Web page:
Glass-fibre reinforcement offers a highly effective alternative solution to steel in civil engineering and construction applications where a high strength, non-metallic, non-electromagnetically sensitive, machinable reinforcement is called for. Even in harsh environments. We look first at the product in use on a project for the Bielefeld Stadbahn (light rail) network in Germany.
The Bielefeld Stadbahn, part of the transportation network serving over 33 million commuters a year in the north western German city of Bielefeld, is effectively a hybrid system of tram and subway. Similar to those operating in Stuttgart, Cologne, Frankfurt and nearby Hanover. Where the track passes through heavily built-up areas, unacceptable levels of acoustic vibration emissions generated at the crossover sections can be generated. This is particularly the case where the 'frog', also known as the common crossing, is negotiated. Now, for the first time in Bielefeld, to combat this problem the rail system uses a two-dimensional mass-spring system – designed to reduce vibration noise levels by up to 30 decibels.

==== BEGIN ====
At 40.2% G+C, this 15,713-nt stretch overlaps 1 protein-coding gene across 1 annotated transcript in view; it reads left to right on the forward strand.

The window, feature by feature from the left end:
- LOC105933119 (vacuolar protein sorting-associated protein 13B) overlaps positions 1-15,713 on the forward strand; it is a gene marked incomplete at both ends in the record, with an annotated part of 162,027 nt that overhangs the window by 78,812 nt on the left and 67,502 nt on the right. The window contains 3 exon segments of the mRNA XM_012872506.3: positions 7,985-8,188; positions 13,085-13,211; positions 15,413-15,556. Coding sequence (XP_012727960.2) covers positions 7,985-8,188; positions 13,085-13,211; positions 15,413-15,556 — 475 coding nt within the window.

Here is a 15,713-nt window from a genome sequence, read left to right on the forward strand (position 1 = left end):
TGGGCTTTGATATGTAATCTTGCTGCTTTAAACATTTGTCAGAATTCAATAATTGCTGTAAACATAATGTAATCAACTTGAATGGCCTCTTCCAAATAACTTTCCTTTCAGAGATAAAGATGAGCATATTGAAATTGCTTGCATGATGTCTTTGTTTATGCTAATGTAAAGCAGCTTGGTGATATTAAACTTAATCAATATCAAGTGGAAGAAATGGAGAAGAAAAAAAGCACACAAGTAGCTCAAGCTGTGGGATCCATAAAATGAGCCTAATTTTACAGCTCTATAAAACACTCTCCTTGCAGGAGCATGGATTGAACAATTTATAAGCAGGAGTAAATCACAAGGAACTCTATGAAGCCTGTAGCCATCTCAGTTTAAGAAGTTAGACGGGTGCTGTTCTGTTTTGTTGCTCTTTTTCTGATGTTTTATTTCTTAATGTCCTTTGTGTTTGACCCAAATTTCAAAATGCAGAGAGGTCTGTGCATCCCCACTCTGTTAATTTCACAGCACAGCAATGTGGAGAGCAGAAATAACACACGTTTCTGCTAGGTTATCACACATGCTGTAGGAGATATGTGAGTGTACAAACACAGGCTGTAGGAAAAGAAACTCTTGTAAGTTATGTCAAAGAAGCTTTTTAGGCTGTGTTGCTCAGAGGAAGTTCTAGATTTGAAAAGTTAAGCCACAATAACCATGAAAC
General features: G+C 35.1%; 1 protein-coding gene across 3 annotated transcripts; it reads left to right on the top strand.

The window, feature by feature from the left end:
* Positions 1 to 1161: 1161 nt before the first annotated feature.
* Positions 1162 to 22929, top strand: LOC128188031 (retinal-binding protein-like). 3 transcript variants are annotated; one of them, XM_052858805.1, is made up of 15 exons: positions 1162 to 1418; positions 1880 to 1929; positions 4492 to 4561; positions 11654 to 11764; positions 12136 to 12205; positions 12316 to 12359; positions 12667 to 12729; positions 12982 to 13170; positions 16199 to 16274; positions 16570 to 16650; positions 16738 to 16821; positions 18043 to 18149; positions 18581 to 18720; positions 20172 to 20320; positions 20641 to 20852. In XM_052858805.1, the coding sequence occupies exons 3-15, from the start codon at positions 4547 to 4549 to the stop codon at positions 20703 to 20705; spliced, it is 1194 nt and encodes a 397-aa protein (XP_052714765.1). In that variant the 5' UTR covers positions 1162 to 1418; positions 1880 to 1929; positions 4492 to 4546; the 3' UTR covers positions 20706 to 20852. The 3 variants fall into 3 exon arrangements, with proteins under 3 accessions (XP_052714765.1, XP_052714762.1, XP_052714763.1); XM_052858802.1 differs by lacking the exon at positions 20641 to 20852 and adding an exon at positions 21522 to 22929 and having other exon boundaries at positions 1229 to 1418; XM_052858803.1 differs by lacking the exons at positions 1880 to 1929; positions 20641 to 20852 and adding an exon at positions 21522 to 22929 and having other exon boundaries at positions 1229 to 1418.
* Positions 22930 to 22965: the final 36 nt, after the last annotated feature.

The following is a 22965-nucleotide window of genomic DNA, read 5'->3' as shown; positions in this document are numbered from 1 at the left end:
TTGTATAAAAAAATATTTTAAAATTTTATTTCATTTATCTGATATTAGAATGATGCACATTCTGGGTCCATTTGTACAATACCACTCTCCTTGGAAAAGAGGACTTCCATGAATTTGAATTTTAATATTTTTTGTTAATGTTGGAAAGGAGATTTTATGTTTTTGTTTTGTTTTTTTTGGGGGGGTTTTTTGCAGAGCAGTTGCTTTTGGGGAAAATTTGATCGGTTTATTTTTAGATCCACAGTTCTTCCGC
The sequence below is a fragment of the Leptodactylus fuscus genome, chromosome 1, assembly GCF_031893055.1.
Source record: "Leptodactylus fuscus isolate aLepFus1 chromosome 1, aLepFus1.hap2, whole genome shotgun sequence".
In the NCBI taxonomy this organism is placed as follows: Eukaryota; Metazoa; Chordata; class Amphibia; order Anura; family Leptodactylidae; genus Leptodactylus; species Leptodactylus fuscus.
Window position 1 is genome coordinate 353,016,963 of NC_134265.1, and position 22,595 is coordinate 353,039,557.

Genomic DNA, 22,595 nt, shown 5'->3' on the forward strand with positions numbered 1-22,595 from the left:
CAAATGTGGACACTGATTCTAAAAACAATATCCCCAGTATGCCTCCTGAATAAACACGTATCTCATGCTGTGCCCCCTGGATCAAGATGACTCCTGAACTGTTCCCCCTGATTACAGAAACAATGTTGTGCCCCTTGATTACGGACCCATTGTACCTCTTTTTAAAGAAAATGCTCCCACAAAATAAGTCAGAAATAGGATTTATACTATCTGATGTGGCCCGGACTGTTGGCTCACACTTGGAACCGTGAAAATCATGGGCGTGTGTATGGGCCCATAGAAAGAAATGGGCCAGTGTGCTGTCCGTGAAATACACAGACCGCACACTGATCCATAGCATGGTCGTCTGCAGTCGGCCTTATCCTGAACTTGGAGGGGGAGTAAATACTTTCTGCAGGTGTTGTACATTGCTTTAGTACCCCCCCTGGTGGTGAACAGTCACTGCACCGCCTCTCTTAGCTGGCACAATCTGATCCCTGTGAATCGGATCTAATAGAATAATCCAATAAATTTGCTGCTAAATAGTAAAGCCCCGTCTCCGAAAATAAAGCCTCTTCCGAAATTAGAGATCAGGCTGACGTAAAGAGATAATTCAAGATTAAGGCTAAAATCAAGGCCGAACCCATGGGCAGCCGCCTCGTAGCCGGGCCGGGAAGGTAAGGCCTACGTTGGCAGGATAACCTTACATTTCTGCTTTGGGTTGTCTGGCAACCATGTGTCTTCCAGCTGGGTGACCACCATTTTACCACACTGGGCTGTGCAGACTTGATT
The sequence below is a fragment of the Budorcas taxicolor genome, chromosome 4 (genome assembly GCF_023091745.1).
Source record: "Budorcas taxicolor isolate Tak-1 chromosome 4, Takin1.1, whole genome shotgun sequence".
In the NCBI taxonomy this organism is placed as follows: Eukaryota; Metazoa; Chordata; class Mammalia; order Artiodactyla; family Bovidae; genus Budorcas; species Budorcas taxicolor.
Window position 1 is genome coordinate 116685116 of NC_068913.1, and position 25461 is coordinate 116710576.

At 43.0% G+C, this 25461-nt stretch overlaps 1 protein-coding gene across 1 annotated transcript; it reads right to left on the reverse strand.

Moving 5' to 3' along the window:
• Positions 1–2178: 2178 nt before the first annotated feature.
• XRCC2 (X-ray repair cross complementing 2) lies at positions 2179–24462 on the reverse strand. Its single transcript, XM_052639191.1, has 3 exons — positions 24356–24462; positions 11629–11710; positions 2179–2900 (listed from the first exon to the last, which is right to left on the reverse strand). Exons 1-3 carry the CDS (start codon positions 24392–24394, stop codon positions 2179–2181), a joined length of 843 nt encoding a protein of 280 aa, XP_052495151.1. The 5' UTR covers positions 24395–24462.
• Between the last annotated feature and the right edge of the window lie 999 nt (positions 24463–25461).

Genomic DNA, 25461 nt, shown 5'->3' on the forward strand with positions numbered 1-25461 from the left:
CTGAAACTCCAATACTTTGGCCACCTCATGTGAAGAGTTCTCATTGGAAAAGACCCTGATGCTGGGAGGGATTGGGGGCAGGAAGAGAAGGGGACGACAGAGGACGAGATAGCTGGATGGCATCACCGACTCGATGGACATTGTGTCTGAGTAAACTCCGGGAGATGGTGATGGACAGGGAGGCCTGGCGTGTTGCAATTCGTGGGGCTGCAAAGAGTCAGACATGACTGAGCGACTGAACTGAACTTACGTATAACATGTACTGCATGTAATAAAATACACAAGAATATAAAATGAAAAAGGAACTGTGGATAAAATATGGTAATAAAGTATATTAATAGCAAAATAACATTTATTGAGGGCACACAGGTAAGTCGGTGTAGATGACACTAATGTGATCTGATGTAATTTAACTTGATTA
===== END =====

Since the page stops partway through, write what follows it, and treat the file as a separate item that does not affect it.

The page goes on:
Mass-spring systems for fixed tracks typically consist of a rail carrier plate and a U-Trough shaped foundation of reinforced concrete; the two components being isolated to prevent mechanical vibration. Isolation is achieved initially through the large and inert mass of the rail carrier plate. Then the spring element, made from elastomer plays its part and dampens the vibrations of this high-mass component. As a result of these actions, the acoustic vibration effects of a passing tram on nearby buildings are significantly reduced.